I pause before I sing. An instant expands; into a domain. An expansive – no, endless – black landscape, a plane. The ground reflects a softly glowing moon above, as if it is water in the night. As I walk towards him, the ground ripples only gently, as if my shoe landing was a single drop. It does not get wet. Each step in my black dress shoes echoes in a marble hall that is not here. *Clop*… *clop*… *clop*… *clop, clop*.

“Why me?”

The young man before me, sandy blond and thin, though not sickly, stands relaxed and inquisitively. From his tone, he is curious, if anything. He can’t be more than 17. I think I know him.

“I don’t know, Moon River. I know you fit my voice. I know you fit my preferences and tastes, at least how Jacob Collier performed you.”

“But you are no Jacob Collier, nor can you come close to imitating him. No offense.”

“None taken. You’re right.”

“Then what was the process for choosing me like? What lead to me?”

I want to say that I couldn’t possibly know what lead to him. There is so much to him that precedes me; so many that know more about where he came from, and who he is. But that’s not what he means. Still, I wonder, why is he so young here?

“I doubt it’s anything deep. You just came up first. You were the last song that I had performed solo, and recently too. Maybe you remember, during karaoke?”

“Yes, that was exciting!”

Easy for you to say

“Back then, I felt I would be able to sing you justly, and, having felt like I had done so, I guess I felt the same this time around. I think, maybe, in a desire for decisiveness, I found myself acting swiftly for how immediately entered my mind.”

“Why rush such an important decision?”

“Things need to be done and a song needs to be chosen. And it’s not that important a decision. I didn’t even have to choose a song I could sing well. But you are a song I can sing, so locking in that I would sing you seemed… fitting.”

“You didn’t have to choose a song you could sing well, so you chose a song you could sing?”

“No! I just… okay give me a sec…”

Damn, this kid is annoying…

“Fine, well, I’d be ignorant to deny that there are social pressures to perform the song well. There always are, for these performances and “expositions of self”.”

Well that sure puzzled him, but how? I don’t see anything wrong with wh-

“That doesn’t make any sense. I mean, you said it yourself, the “musicality” so-to-speak – I mean, the quality of your voice – that’s not what you’re gonna be graded on. So it would seem to me that this pressure is perceived to exist or anticipated, as a mere possibility.”

I see now. He’s naïve. He doesn’t understand the ways we pretend to behave so as to be polite, to hide condemnation from those to whom we have, in some way, agreed socially to respect.

“Here’s what you have to understand. Every person brings some level of judgement that they cannot suppress internally, only externally. And even that is hard, since the external is motivated by the internal.”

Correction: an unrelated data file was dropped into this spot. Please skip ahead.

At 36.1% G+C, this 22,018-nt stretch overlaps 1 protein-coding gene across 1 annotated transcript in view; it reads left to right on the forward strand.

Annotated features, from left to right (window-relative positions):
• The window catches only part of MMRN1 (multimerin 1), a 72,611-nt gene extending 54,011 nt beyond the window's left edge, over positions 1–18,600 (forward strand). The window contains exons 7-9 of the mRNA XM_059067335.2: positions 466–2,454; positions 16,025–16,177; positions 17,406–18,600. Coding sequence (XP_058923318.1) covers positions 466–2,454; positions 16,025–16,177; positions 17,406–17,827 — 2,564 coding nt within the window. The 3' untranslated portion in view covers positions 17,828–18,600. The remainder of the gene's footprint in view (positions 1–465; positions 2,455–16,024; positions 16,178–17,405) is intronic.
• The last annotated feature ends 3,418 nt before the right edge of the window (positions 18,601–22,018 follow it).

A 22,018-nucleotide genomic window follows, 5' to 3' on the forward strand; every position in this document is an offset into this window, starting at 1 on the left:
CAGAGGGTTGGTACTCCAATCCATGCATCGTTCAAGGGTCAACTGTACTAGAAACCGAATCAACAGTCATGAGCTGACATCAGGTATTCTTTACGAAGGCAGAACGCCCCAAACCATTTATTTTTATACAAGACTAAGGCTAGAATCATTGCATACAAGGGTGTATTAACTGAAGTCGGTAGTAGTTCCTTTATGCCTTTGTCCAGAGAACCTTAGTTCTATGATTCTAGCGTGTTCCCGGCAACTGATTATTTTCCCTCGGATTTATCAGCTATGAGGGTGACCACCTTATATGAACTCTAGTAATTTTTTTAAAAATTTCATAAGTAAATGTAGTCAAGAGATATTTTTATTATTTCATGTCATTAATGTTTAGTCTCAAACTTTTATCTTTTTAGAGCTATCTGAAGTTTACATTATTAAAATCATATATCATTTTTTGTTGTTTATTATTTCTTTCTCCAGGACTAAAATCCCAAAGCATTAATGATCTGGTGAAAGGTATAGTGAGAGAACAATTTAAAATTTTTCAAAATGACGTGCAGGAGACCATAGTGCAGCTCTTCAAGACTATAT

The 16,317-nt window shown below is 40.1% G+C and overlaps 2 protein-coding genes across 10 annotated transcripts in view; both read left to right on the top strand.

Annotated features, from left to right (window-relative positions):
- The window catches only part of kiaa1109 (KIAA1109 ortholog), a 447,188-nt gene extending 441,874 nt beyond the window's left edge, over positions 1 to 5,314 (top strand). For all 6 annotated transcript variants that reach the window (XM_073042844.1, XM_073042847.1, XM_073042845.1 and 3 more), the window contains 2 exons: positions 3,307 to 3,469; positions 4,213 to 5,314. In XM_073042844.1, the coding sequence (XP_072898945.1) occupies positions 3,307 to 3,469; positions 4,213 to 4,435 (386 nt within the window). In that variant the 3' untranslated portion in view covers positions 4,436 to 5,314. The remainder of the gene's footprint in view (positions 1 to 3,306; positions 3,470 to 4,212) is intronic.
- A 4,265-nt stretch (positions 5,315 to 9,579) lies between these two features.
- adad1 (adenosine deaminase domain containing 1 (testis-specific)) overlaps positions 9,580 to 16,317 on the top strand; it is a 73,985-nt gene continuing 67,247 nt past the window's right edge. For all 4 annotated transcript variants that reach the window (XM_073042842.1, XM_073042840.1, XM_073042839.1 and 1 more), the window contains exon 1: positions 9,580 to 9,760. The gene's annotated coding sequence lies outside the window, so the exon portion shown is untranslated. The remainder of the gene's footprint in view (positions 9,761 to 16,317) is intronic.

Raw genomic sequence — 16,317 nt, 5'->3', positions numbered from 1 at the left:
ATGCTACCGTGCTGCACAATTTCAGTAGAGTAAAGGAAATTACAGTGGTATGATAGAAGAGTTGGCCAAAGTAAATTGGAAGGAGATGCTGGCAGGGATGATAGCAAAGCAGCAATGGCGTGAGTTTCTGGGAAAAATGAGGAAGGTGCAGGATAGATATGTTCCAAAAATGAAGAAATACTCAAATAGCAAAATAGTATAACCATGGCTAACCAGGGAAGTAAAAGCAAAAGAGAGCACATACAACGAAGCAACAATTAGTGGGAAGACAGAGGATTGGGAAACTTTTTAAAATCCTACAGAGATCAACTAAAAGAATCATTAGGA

“Yes, but then what does it matter? There is no way to know to what extent they are judging you, or how much that will carry over in other interactions with them. For all you know, they might be in love with how vulnerable you are.”

“That’s some Hallmark love story you’re spouting–”

“But I’m not wrong.”

As ridiculous as the scenario sounds, it’s not so far off from how some people fall in love. The smallest things attract us or repel us. But it’s not so easy to get over these things; the possibility of positive reception does not cancel out that of negative, even if it’s hidden in the audience’s mind.

 “I would say… it takes an especially vulnerable person to be open to musicking. You have to be wisely vulnerable. Not just letting others get to you, but willing to give yourself up because the stakes are low. Yes, you’re right about that. I have to be vulnerable, and reveal this unexposed part of myself to strangers.”

At this, Moon River mischievously – albeit minutely – grins, only through one side of his mouth. His face angled down, he raises one eyebrow and makes eye contact, as if to prompt me to correct my last thought.

“It didn’t sound to me like vulnerability was in the rubric. You don’t have to.”

The eye roll I give here is warranted, I’d say. But I’m not that mean about it.

 “But I’m documenting my journey. I guess I don’t mind saying it, a part of me wants to be more vulnerable. And I’ll go as far as to say that if you respect yourself, you make your wants more requirements than not. Not to mention, you have to start these “pursuits of ideal self” early. Because if you only just at the end are the person you always wanted to be, then what did you do?”

He seems to like what I’ve said, though the glisten in his eyes as he gazes absentmindedly just past me tells that he wishes he could relate better.

“I can’t say. I’ve only been what people make me. But that’s good! At least I can’t think of a good reason for you not to pursue vulnerability. I take it you want me to help you with this somehow.”

I’m happy he’s a willing agent. I feel I can count on him, and that feels good.

“Since you’re offering,” I say with a joking chuckle.

“You’re not that hard to sing. You are a comforting lullaby. This simplicity is the constraint in which creativity thrives: the creativity to explore; to encounter vulnerability in you; to push into higher keys; to use a falsetto that might not be great; to sing at a volume where others might hear.”

Moon River grins freely now.

“Then let’s get to it. ‘There’s such a lot of world to see’.”

A smile makes its way to my face.Moon River… and me.”